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History of: Virtua Fighter

The year is 1993, and Sega is at the top of its game. Just one year earlier, the Genesis had successfully broken the dominance Nintendo held over the U.S. video game market, managing to gain a lead in video game sales. At the same time of this height of the home market, the arcades experienced a short-lived renaissance, as a certain fighting game released by Capcom led to a renewed popularity of video game centers that had been in decline during the eighties. Vs. brawlers drew players back into the arcades. At this point, a prodigy at Sega created a game series that would revolutionize the genre and set the mark for years to come. Even though many other Sega franchises have fallen in grace over time, this one still remains at the top of its league even today. That man was Yu Suzuki, and the game was called Virtua Fighter.

Birth of a Hit Franchise

Suzuki wasn’t an unknown at that time, as he had already created some of Sega’s most important arcade hits (games like After Burner II, OutRun, Space Harrier or Super Hang-On). Some even refer to him as Sega’s answer to Nintendo’s Shigeru Miyamoto. In the early nineties, he was heading Sega’s Amusement Machine Research and Development Department 2 (better known as AM-2). In this position. Suzuki began dabbling in bringing 3D-technology into the arcades using polygons. His first – and highly successful – venture would be Virtua Racing based on Sega’s new “Model 1” hardware board that had been developed in cooperation with the multinational aerospace manufacturer Lockheed Martin. Though Atari’s Hard Drivin‘ had already brought a polygonal 3D experience into the arcades four years earlier, Sega’s new technology allowed a more realistic sense of motion and fluidity for gameplay. The Model 1 was able to render 180.000 polygons per second, highly improving the standards set to date. The technology was groundbreaking and was even recognized as such outside the industry. In 1998, the Virtua Fighter series was recognized by the Smithsonian Institute for its groundbreaking contributions in the fields of arts and entertainment, and some of their arcade cabinets became part of the permanent exhibition at the Smithsonian’s National Museum of American History.

Virtua Fighter itself was an instant hit. Even though hardware limitations meant that each of the eight player characters (and one boss) had top be created with less than 1200 polygons each, and even though these blocky characters didn’t sport the good looks of the 2D fighters, players had never before seen such fluid body movements in an interactive game, let alone in a faux 3D environment. As an arcade title, Virtua Fighter became one of Sega’s most successful games in Japan. For this reason, the decision was made to make it one of the launch titles of Sega’s next generation platforms, the Saturn. Even though it was not a pack-in in Japan and was sold separately, sales of the Saturn port of Virtua Fighter were almost on an 1:1 ratio to Saturns sold. In the U.S. and in Europe, the game’s fame was more moderate.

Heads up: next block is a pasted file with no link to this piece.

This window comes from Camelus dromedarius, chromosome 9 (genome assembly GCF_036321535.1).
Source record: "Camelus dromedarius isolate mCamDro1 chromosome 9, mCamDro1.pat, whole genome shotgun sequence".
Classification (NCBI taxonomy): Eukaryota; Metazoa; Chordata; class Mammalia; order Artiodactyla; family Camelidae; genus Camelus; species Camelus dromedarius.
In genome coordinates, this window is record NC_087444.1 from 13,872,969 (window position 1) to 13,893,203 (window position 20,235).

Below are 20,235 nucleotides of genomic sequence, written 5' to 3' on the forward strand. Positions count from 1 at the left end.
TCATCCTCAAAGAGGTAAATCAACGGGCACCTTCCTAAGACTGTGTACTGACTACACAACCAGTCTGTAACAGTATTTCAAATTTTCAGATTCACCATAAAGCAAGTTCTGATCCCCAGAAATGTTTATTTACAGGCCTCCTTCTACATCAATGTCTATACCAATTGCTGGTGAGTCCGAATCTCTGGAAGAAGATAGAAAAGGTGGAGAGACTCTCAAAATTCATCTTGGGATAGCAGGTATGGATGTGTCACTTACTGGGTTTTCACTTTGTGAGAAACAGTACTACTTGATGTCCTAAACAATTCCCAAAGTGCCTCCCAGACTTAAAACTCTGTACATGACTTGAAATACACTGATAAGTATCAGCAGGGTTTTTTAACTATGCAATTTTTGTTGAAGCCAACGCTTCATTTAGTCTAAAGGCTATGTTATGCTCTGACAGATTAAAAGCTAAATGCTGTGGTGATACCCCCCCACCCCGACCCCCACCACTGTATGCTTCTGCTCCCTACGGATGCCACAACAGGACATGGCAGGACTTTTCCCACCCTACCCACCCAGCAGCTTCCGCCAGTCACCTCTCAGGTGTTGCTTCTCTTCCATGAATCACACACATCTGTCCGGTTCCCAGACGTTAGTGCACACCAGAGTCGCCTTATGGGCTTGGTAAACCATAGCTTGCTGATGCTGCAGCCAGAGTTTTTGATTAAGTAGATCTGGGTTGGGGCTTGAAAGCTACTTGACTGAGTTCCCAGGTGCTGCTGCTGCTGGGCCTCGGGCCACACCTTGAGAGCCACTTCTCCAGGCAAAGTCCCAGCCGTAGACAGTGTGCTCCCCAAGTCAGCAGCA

Final Glory for a Failed Add-On: The 32X Port

Due to the amount of rendering necessary for the character sprites, cartridge or CD space wasn’t actually that much of an issue for this game. The limiting factor was raw processing power. The Genesis’ Motorola 68000 couldn’t handle the efforts necessary to create and move the polygons at a bearable speed. The 32X, however, DID provide two SH2-32bit RISC processors, and even though these were tacted at a slower speed, there was a certain relationship to the boards used in the arcades. Wishing to cash in on the fame of its newly created franchise, Sega therefore decided in 1995 to port the game to the 32X as well, a decision that many gamers at the time thought laughable. How could the much maligned Genesis add-on recreate a launch title of a next generation console? Critics were in for a major surprise, though. While the 32X fighters had to be created with even fewer polygons (making for a even blockier look) and most of the bitmaps used to cover the created area were cut out (they were mostly used for backgrounds anyway), the result was a very faithful representation of the arcade hit, on a 16-bit console no less. Electronic Gaming Monthly declared the port to be “32X game of the year.” It would be one of the very few true accolades for the black mushroom, which would soon be discontinued.

However, by the time Virtua Fighter was ported to the 32X, the arcades were already running the sequel. In further cooperation with Lockheed Martin, Sega had improved its chipset and came up with the Model 2 arcade board. Though groundbreaking, the blocky characters of Virtua Fighter simply looked ugly compared to those running on the second generation hardware. With the new technology, not only were the character models more detailed (Model 2 could render 300.000 polygons per second and display them at 60fps), but an extra layer of bitmaps also greatly improved their looks. Also, Virtua Fighter 2 sort of started a tradition within the series: With every new installment, two new characters would be added to the game (In this case French teenager Leon Rafale and the drunkard Shun Di). As a consequence, the 32X version, though released only a year earlier, already looked and felt dated upon arrival.

A Success Runs Wild